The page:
The management training program is limited to 36 participants and requires the chief, sheriff, or director’s approval of the applicant’s employing agency. Applicants must have a minimum of three years full-time criminal justice experience and have previously completed a First Line Supervision course to be eligible for admission to the program.
Upon satisfactory completion of all program requirements, each manager will receive a special certificate of achievement. Successful completion requires 90% attendance at each topic.
There will be no costs incurred for registration or student handouts of certified members of North Carolina criminal justice agencies. For clarification reference: North Carolina General Statutes 115B Tuition Waivers
Participants are expected to attend all class sessions. Any student absent for more than 10% of an individual topic will not be given credit for the topic and will not receive successful program completion until the topic is successfully completed in a subsequent offering of the Management Institute within the following year. Students will be expected to be on time for all class sessions.
Director of Law Enforcement Training
The Coastal Plain Law Enforcement Management Institute is a unique opportunity for mid and upper managers of law enforcement agencies. The class sessions allow regional law enforcement managers an opportunity and access to law enforcement experts who have attained specialized skills and knowledge in their respective fields. The program emphasizes four key areas of management:
The Law Enforcement Management Institute is designed to provide students with in-service training in two-day sessions over a seven-month period in order to minimize the amount of time spent away from their respective departments.
Participants will be required to complete a management related project as part of the graduation requirements. Projects will be chosen and coordinated in conjunction with students employing agency. Selection of a project should have value to both the student and agency, such as development of a new policy and procedure or implementation of a new community program. Each student will be required to present their project to a panel of professionals at the conclusion of the management program. While the student will be responsible for completion of the project, the agency should appoint a staff member to serve as a contact for guidance in obtaining needed resources.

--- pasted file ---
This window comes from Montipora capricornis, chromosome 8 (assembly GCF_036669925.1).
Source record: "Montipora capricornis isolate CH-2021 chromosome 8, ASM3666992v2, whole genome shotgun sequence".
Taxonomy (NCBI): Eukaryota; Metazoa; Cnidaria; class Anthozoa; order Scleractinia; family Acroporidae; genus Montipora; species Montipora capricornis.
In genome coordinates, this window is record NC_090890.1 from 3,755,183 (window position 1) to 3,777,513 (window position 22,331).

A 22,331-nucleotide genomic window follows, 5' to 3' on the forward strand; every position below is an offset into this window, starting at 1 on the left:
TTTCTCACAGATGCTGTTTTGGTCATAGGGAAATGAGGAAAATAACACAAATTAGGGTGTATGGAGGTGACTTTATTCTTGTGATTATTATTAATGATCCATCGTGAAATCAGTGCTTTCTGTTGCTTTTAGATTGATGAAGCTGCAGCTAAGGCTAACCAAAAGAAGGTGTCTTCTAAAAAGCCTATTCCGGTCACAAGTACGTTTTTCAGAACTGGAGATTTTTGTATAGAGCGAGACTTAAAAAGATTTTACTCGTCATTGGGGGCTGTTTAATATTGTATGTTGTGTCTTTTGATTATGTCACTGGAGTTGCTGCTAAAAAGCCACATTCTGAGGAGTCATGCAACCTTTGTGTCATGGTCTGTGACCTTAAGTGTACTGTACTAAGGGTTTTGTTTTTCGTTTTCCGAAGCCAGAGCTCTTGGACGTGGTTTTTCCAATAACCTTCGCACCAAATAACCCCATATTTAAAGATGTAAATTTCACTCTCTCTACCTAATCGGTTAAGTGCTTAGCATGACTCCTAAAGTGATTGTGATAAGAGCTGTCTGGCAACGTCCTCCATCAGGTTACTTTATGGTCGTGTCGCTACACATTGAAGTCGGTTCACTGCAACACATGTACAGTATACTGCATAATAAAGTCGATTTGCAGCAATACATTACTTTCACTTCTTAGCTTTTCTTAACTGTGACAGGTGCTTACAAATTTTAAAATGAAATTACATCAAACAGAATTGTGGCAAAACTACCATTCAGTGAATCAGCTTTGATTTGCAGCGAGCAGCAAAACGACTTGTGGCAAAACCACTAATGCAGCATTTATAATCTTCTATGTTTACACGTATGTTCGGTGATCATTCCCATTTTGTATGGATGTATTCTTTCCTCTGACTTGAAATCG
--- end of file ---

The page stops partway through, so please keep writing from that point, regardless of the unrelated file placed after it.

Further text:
Students are expected to dress in a manner commensurate with the profession and agency they represent. A professional appearance will be expected during all class sessions. Blue jeans, shorts, t-shirts and tank tops are considered inappropriate dress. Business casual is the recommended mode of dress.
|Project Guidelines & Overview||8 hours|
|Time Management||8 hours|
|Myers-Briggs Assessment||8 hours|
|The Ethical Organization||16 hours|
|Policy and Procedure Development||16 hours|
|Situational Leadership||16 hours|
|Developing Community Relations||16 hours|
|Liability Issues for Managers||16 hours|
|Budget Planning||16 hours|
|Presentation Skills||8 hours|
|Grant Preparation & Applications||8 hours|
|Media Relations||16 hours|
|Handling Problem Employees||16 hours|
|Personnel Law Issues||16 hours|
|Law Enforcement Benefits||8 hours|
|Management – Yesterday, Today, and Tomorrow||8 hours|
|Project Presentations||16 hours|
|Summary, Review & Evaluation||4 hours|
Lin Mitchell is a Management Communication Consultant and an Instructor for the Duke University Medical Center. She is also an instructor with the EMBA & WEMBA programs at UNC-CH Kenan Business at Duke University and a faculty member in the Duke University School of Medicine. She is a facilitator and trainer, a Certified Myers-Briggs Type Indicator Professional, and a Franklin-Covey Certified Facilitator. She conducts seminars, retreats, and workshops on management issues, professional development, and wellness topics. Lin has worked with numerous Law Enforcement, Healthcare, Industry, and Education institutions. Lin is a graduate of Campbell University and has completed advanced studies at UNC-Chapel Hill, and other academic institutions.
Thomas M. Moss is Chief of Police in Garner, NC, he holds a Master of Public Administration Degree from East Carolina University and a Bachelor of Science in Criminal Justice from NC Wesleyan College. Chief Moss is a graduate of the 151st FBI National Academy and the Municipal Administration Program at the Institute of Government at UNC Chapel Hill. Chief Moss previously served as an Assistant Police Chief with the Kinston Police Department, a Criminal Justice Instructor and Department Chair at Wake Technical Community College in Raleigh and as a patrol officer and crime scene investigator with the Rocky Mount Police Department. He is a member and past president of the NC Association of Chiefs of Police and holds Life Membership in the International Association of Chief of Police. He specializes in the area of local government budgeting in North Carolina.
Mark Jones, Ph.D. is Professor of Criminal Justice at East Carolina University. He received his Ph.D. in Criminal Justice at Sam Houston State University in 1994. He also holds a Master’s Degree in Criminal Justice from Georgia State University and a Bachelor’s Degree in Recreation from the University of Georgia. He has published dozens of articles and other writings in academic and practitioner publications. He is the author of four books: Community Corrections (Waveland Publishing), Criminal Justice Pioneers in U.S. History (Allyn and Bacon Publishing), Criminals of the Bible: Twenty-Five Case Studies of Biblical Outlaws (Faithwalk Publishing), and History of Criminal Justice, with Herbert Johnson and Nancy Travis Wolfe (Lexis Nexis Publishing). He also is the editor and author of a forthcoming edition of Exploring Corrections in America, with John Whitehead and Michael Braswell (Lexis Nexis Publishing).